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Kilauea's Eruption - 20 Years Old

January 3, 2003 marks the 20th anniversary of the start of Kilauea's continuous

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It's Friday, January 3, 2003 and Kilauea Volcano is erupting. Is this something new? No, but 20 years ago it was. Yes, 20 years ago, on January 3, 1983, Kilauea Volcano began its current continuous eruption. This erruption has added 544 acres of lava and black sand beach to the Big Island's southeastern shore.

The current Pu'u 'O'o-Kupaianaha eruption is Kilauea's 55th recorded eruptive episode, and accounts for the the most voluminous outpouring of lava on the volcano's east rift zone in the past six centuries, according to the U.S. Geological Survey's Hawaiian Volcano Observatory.

Over these twenty years, lava has buried 43 square miles of land including over 200 homes, the entire town of Kalapana in 1990, the former Visitors' Center for Hawaii Volcanoes National Park, a 700-year-old native Hawaiian heiau, a historic church and more than 16,000 acres of lowland and rainforest.

In addition several deaths have been attributed to Kilauea, including a famous incident in 1993 when a tourist died when the portion of cooled fresh lava on which he was standing, broke away and fell into the ocean. Others have died as a result of exposure to volcanic gasses.

Kilauea is the home of Pele, the Hawaiian volcano goddess. Hawaiian chants and oral traditions tell of the many eruptions fomented by an angry Pele before the first European, the missionary Rev. William Ellis, saw the summit in 1823.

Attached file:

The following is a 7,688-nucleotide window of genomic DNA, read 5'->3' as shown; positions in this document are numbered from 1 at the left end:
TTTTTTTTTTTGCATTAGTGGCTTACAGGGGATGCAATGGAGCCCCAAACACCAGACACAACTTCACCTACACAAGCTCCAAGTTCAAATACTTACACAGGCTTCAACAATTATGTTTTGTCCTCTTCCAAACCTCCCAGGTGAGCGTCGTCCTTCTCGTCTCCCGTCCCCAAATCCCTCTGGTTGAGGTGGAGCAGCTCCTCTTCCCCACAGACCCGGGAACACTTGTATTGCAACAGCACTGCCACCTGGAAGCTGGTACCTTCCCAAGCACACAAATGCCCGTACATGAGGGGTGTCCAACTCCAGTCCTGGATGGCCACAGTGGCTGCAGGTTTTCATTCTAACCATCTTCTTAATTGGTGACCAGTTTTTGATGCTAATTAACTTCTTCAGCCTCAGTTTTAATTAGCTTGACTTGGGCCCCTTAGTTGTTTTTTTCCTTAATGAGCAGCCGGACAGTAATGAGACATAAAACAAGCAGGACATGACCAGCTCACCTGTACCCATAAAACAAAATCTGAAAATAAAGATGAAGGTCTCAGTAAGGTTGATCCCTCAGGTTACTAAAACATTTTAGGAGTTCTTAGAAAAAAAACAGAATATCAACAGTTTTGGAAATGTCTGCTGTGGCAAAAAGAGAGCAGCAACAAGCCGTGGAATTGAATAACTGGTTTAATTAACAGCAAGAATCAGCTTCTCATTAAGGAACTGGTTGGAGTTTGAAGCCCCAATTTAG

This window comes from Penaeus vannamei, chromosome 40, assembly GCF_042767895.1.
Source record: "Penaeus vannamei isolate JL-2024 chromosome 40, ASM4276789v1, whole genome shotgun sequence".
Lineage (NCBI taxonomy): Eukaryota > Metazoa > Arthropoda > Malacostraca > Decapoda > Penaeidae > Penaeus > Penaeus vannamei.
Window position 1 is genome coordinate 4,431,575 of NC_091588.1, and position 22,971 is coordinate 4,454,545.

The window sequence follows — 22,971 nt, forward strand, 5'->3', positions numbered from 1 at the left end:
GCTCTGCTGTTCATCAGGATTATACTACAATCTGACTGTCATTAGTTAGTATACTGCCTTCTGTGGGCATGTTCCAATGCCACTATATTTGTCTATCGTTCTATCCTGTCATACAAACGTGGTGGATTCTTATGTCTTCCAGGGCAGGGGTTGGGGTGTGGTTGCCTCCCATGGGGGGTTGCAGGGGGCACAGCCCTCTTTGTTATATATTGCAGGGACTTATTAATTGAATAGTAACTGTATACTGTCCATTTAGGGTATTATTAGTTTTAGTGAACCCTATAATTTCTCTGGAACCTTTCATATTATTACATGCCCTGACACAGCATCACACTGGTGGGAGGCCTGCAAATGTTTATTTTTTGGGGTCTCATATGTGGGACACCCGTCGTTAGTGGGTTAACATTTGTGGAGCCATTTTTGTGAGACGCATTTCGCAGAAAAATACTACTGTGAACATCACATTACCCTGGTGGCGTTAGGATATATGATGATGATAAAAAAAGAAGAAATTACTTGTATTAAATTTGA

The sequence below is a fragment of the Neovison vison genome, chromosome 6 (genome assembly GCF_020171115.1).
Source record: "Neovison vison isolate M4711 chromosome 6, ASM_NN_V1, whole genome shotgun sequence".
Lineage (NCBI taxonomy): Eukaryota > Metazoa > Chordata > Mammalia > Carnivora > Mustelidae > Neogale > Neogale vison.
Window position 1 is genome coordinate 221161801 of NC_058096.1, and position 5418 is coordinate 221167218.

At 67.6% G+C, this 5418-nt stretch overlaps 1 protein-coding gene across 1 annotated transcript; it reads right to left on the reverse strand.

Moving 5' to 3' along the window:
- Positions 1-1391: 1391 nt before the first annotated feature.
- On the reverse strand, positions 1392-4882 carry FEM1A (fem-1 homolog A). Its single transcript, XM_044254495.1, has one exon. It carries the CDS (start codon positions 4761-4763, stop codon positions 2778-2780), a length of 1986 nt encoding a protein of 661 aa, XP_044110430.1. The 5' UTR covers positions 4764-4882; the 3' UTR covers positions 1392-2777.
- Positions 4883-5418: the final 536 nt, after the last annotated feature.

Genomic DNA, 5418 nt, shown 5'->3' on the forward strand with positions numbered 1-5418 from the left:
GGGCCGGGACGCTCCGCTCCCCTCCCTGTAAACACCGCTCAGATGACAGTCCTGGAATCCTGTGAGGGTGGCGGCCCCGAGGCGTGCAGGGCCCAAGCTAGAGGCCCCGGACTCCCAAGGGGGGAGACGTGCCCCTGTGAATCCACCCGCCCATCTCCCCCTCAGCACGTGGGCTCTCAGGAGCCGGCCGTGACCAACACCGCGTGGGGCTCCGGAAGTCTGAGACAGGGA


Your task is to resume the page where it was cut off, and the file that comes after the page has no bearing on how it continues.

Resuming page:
Kilauea caldera was the site of nearly continuous activity during the 19th century and the early part of the 20th century. Since 1952 there have been 34 eruption cycles. Since January 1983, Kilauea has been in a virtual constant state of eruption. It is currently erupting at the cinder-and-spatter cone of Pu`u `O`o.

Lava erupting from the cone flows through a tube system down the Pulama pali about seven miles to the sea in what is referred to as the east rift zone. Kilauea ranks among the world's most active volcanoes.

For additional information on the current eruption of Kilauea Volcano and the volcanoes of the Big Island of Hawaii, we offer these additional articles:

  • Hawaii Volcanoes Photos
    Our collection of photos of the current eruption of Kilauea from 1983 until the present. New photos are being added every week. Don't miss these great photos of the only place on earth where the planet grows every day of the year.
  • Standing on the Edge of Creation
    Beginning in mid-July 2002, thousands of locals and visitors have been traveling to the end of Chain of Craters Road in Hawaii Volcanoes National Park every evening to view the latest lava flows from Kilauea Volcano.
  • Volcanoes of the Big Island of Hawaii
    Find out about the five volcanoes that form the Big Island of Hawaii, three of which remain active to this day.

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